US 3335326 A
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8, 1967 R. E. BONIN ETAL 3,335,326
ELECTRICAL CABLE SUPPORT 2 Sheets-Sheet 1 Filed May 17, 1965 n a a o a u e a o so 000000 oooovfi oaaeeo aeeoou 00000 06 om FIG.
6 ih 3 I r W I INVENTORS RICHARD E. BONIN BY JOHN R. TUCKER, JR.
g- 1957 R. E. BONIN ETAL 3,335,326
ELECTRICAL CABLE SUPPORT Filed May .17, 1965 2 ShQStS-ShGBt 2 INVENTORS RICHARD E. BONIN JOHN R. TUCKER, JR.
United States Patent 3,335,326 ELECTRICAL CABLE SUPPORT Richard E. Bonin and John R. Tucker, Jr., Roanoke, Va., assignors to General Electric Company, a corporation of New York Filed May 17, 1965, Ser. No. 456,257 3 Claims. (Cl. 317-99) ABSTRACT OF THE DISCLOSURE A series of hinged-together frames for supporting electrical, multi-condu-ctor cables connecting groups of electrical components, one group being fixed and another group being movable, the free ends of the series of frames being hinged to these groups respectively. Each of the frames comprises a meshlike structure of spaced vertical and horizontal supporting members,the ends of these members being fixed in the sides of the frames. The atrangement provides that the physical positions of the cables remain relatively unchanged when the movable group is positioned away from the fixed group so that the electrical relationships of the individual conductors of the cables are maintained substantially constant for all positions of the movable group as in packaged electrical apparatus such as the cabinet of an electronic computer.
This invention relates to electrical apparatus having multiple cabled connections between different groups of such apparatus enabling the groups to be separated physically an appreciable distance without the necessity of disrupting such connections. More particularly, the invention is concerned with a means of cable support wherein the interconnecting cabled connections are retained in predetermined positions with respect to one another in such apparatus before and after the groups have been separated and returned to their original positions.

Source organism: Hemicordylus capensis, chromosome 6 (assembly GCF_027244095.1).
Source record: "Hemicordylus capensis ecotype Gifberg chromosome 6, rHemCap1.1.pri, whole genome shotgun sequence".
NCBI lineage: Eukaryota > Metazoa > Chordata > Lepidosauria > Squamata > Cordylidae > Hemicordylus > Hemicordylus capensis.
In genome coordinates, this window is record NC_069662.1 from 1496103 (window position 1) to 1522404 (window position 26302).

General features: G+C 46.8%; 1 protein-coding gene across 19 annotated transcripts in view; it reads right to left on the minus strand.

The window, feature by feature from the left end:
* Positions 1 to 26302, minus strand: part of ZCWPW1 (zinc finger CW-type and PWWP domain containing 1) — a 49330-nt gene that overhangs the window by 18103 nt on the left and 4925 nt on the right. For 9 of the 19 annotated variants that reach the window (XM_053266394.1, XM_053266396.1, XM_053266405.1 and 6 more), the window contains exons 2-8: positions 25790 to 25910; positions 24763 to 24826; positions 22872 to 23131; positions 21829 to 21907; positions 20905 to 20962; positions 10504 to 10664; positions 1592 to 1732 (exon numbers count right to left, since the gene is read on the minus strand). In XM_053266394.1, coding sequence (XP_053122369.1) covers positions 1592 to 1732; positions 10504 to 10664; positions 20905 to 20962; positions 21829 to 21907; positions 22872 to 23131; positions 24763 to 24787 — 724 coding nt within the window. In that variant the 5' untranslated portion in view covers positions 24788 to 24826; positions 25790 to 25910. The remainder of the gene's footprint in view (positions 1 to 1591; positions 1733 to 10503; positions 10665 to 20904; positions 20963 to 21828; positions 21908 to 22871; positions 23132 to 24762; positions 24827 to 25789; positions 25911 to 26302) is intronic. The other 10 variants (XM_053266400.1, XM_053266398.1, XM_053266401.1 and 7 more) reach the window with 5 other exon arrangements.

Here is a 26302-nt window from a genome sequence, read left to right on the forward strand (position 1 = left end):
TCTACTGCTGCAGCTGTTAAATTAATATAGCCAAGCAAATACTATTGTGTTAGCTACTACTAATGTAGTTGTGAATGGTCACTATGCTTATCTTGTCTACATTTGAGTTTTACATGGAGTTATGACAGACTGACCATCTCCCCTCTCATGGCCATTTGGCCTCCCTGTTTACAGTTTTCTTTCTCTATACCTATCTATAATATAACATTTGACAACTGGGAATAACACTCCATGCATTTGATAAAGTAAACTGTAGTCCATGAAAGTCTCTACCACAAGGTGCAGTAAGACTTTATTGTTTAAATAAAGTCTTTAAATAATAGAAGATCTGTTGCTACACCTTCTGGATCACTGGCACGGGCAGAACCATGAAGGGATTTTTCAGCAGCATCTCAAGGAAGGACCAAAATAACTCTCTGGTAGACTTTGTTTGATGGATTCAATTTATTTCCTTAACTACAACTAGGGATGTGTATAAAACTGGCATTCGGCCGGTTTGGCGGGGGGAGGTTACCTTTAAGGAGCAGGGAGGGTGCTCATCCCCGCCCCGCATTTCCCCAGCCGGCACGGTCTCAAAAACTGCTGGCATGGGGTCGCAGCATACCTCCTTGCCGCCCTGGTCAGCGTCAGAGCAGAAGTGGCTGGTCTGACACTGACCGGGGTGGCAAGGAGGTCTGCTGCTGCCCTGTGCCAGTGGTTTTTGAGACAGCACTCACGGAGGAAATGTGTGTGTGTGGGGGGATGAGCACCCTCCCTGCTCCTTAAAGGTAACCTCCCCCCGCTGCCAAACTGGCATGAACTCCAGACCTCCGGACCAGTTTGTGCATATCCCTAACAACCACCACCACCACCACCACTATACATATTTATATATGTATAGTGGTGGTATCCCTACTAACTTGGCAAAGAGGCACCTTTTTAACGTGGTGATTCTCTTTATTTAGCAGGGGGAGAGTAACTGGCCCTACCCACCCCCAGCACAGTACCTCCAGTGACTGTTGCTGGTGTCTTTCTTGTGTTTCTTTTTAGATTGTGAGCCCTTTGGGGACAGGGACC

In packaged electrical control apparatus frequently advantage is taken in having various components mounted in depth within a cabinet or similar structure with various other components or instruments mounted upon a panel or door upon the front of the cabinet structure. In some instances the front panel or door is arranged so that it may be pulled or withdrawn from the cabinet structure for ready access to the interior and without disassembly of the apparatus for purposes of maintenance, inspection and the like. Normally complex electronic control apparatus is arranged somewhat along these lines since the operating potentials are of a low order of magnitude, and compactness is required in order to provide the maximum of equipment within a minimum of space.
One of the problems in packaged apparatus of this nature is the matter of interconnections, particularly between the front panel and the various layers of internal apparatus. Since the number of wired connections frequently requires hundreds of interconnecting conductors of necessity, some form of cable structure is required in order to avoid jamming or breaking the connections between layers of extendable apparatus and the stationary cabinet structure. The interactions of conductors bunched in cables connecting electronic apparatus nonnally require careful and accurate positioning so that their physical positions with respect to each other, once properly spaced, do not vary. Ribbon-type cables very often are resorted to in this respect since their construction affords accurate alignment of the conductors inherently, and they can be arranged symmetrically within some pattern physically to reduce electrical interaction to a minimum.